Winter is a tough time for our beloved songbirds. Food and shelter are more difficult to find. Food is scarce because insects, the best source of nutrition, are in short supply; and shelter, from weather and predators, is harder to find when branches are bare. Too many suburban yards, with big expanses of lawn and too few trees and shrubs, make matters worse. In this season, perhaps even more than others, we can help.
Scientists tell us that our songbirds are disappearing due to loss of “habitat” – places where food and shelter are available. Our parks, forests, and nature preserves are not enough to maintain bird populations, and there is not enough undeveloped land remaining for them. More than 83% of all land in the US is now privately owned, and 40 million acres of it is planted in turf grass, which is useless for birds. As a result, since 1970, we have lost one-third of the total bird population in the US and Canada. And the biggest losses, more than 90%, are in the once “common” bird species that should be found in our backyards!
So, suburban yards are increasingly critical to bird survival. We can save birds just by landscaping our yards to provide food and shelter all year long. We can plant habitat!
Creating habitat is not difficult, and it is beautiful. Simply by planting more native trees and shrubs – lots more — and by leaving native leaves, grasses, and perennials in place all winter, we can provide a supply of food and shelter for birds while making our yards more interesting and attractive.
The bark of native trees – including oaks, birches, hickories, and white pines – hides over-wintering insects and becomes a hunting ground for many birds in winter. Chickadees, Nuthatches, and Woodpeckers all prowl tree bark looking for food.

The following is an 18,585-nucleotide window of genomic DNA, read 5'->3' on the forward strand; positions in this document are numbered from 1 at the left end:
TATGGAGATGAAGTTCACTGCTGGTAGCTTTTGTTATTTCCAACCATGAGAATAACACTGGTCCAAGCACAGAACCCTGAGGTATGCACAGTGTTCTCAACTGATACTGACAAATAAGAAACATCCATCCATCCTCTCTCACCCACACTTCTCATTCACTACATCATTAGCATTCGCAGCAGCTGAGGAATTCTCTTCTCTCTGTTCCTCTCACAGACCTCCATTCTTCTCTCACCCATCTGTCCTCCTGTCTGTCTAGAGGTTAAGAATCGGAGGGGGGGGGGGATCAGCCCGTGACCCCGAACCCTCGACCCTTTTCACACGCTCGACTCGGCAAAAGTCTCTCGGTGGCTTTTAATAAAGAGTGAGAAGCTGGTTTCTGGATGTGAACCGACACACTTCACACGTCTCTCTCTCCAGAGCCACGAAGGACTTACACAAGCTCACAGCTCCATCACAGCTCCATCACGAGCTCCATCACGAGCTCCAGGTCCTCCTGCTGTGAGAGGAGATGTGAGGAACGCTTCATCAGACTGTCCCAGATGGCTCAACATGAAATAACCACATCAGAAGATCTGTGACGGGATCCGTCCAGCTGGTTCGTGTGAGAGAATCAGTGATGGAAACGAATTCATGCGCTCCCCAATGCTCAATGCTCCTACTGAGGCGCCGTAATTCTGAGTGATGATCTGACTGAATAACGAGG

The leaves that fall from native trees, especially oaks, hide seeds and insect larvae essential for birds’ winter survival. Allowing fallen leaves to remain under trees and on perennial beds all winter, rather than blowing and bagging them for disposal, provides a continuing food source for songbirds.
Native trees and shrubs with berries feed birds and add winter interest to the landscape. Winterberry, Common Juniper, and American Holly liven the garden with berries that birds love.
The simple decision to leave ornamental grasses and flower stalks standing all winter, rather than cutting them down, is an easy way to provide food for winter birds. The changing colors and shapes of the plants are beautiful over the season, and birds will be frequent visitors there.
Winter birds also need shelter – places to hide from predators and to huddle in freezing temperatures. Open lawn, with a few tightly clipped shrubs, offers no protection.
Instead, a yard heavily planted with trees, shrubs, perennials, and grasses is the place birds want to be. Evergreen trees and shrubs offer great hiding places. Rhododendron, Mountain Laurel, Leucothoe, Juniper, and Inkberry are beautiful evergreen shrubs birds will appreciate. Deciduous shrubs that form a thicket of dense, twiggy stems, even without leaves, protect songbirds from hungry hawks. Shrubby St. John’s Wort, Dwarf Fothergilla, Winterberry, Bayberry, Oakleaf Hydrangea, and Virginia Sweetspire are all good examples of native shrubs that provide both seeds and hiding places in winter.
Many of us try to help birds by setting up backyard feeders. But most birds won’t stay out in the open while they feed. They “grab and go.” If you want birds to frequent and benefit from your feeder, you’ll need trees and shrubs — a thicket – nearby where they can hide while they eat.
Planting habitat for birds in our own yards is no longer optional – it is urgent! We are running out of time. Bird counts in 2022 show that populations of more than half of all US bird species are continuing to decline. Birds are disappearing because they have nothing to eat and nowhere to hide. Suburban gardeners and homeowners can make a difference if we act now.
We must go from this:
A special thank you to Sav DeGiorgio, Arborist for the Parks and Recreation Department of the Town of Greenburgh, for his beautiful bird photographs! See more of Sav’s photography on Instagram: @savwildlifephotography